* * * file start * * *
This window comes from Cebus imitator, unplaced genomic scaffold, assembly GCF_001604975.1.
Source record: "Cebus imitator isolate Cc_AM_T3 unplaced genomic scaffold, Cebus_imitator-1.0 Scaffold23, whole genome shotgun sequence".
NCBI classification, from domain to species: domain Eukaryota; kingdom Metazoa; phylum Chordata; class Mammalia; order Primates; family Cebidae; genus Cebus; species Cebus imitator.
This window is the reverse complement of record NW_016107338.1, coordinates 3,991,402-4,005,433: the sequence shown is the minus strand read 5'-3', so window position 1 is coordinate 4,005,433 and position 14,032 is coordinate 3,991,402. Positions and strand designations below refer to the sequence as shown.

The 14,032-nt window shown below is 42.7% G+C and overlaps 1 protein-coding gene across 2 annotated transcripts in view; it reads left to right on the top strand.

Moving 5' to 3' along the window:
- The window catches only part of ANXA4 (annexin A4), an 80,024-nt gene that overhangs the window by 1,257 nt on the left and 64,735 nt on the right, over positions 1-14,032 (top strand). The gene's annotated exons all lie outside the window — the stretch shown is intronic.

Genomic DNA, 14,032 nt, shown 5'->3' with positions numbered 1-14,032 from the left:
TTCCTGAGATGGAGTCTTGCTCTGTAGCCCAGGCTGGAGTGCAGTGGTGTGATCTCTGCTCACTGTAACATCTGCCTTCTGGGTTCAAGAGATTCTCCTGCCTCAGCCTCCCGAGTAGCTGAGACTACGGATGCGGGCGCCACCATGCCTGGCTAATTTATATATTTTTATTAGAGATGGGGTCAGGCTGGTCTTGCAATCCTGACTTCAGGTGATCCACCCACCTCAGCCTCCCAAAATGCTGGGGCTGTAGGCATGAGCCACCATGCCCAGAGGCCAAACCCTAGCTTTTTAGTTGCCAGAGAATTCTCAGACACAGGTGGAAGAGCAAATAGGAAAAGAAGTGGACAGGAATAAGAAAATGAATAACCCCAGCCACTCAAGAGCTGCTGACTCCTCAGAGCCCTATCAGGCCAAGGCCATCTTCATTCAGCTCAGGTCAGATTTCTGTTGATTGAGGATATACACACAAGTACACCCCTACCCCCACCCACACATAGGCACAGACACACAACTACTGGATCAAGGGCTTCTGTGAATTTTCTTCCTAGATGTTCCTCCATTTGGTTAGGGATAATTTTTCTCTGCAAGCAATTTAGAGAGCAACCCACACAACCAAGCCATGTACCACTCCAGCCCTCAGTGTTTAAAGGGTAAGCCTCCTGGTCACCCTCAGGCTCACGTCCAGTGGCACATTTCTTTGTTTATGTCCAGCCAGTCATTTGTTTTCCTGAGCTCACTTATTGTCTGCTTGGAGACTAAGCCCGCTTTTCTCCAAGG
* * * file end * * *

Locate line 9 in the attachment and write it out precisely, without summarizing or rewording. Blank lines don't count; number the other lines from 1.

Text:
TTCCTGAGATGGAGTCTTGCTCTGTAGCCCAGGCTGGAGTGCAGTGGTGTGATCTCTGCTCACTGTAACATCTGCCTTCTGGGTTCAAGAGATTCTCCTGCCTCAGCCTCCCGAGTAGCTGAGACTACGGATGCGGGCGCCACCATGCCTGGCTAATTTATATATTTTTATTAGAGATGGGGTCAGGCTGGTCTTGCAATCCTGACTTCAGGTGATCCACCCACCTCAGCCTCCCAAAATGCTGGGGCTGTAGGCATGAGCCACCATGCCCAGAGGCCAAACCCTAGCTTTTTAGTTGCCAGAGAATTCTCAGACACAGGTGGAAGAGCAAATAGGAAAAGAAGTGGACAGGAATAAGAAAATGAATAACCCCAGCCACTCAAGAGCTGCTGACTCCTCAGAGCCCTATCAGGCCAAGGCCATCTTCATTCAGCTCAGGTCAGATTTCTGTTGATTGAGGATATACACACAAGTACACCCCTACCCCCACCCACACATAGGCACAGACACACAACTACTGGATCAAGGGCTTCTGTGAATTTTCTTCCTAGATGTTCCTCCATTTGGTTAGGGATAATTTTTCTCTGCAAGCAATTTAGAGAGCAACCCACACAACCAAGCCATGTACCACTCCAGCCCTCAGTGTTTAAAGGGTAAGCCTCCTGGTCACCCTCAGGCTCACGTCCAGTGGCACATTTCTTTGTTTATGTCCAGCCAGTCATTTGTTTTCCTGAGCTCACTTATTGTCTGCTTGGAGACTAAGCCCGCTTTTCTCCAAGG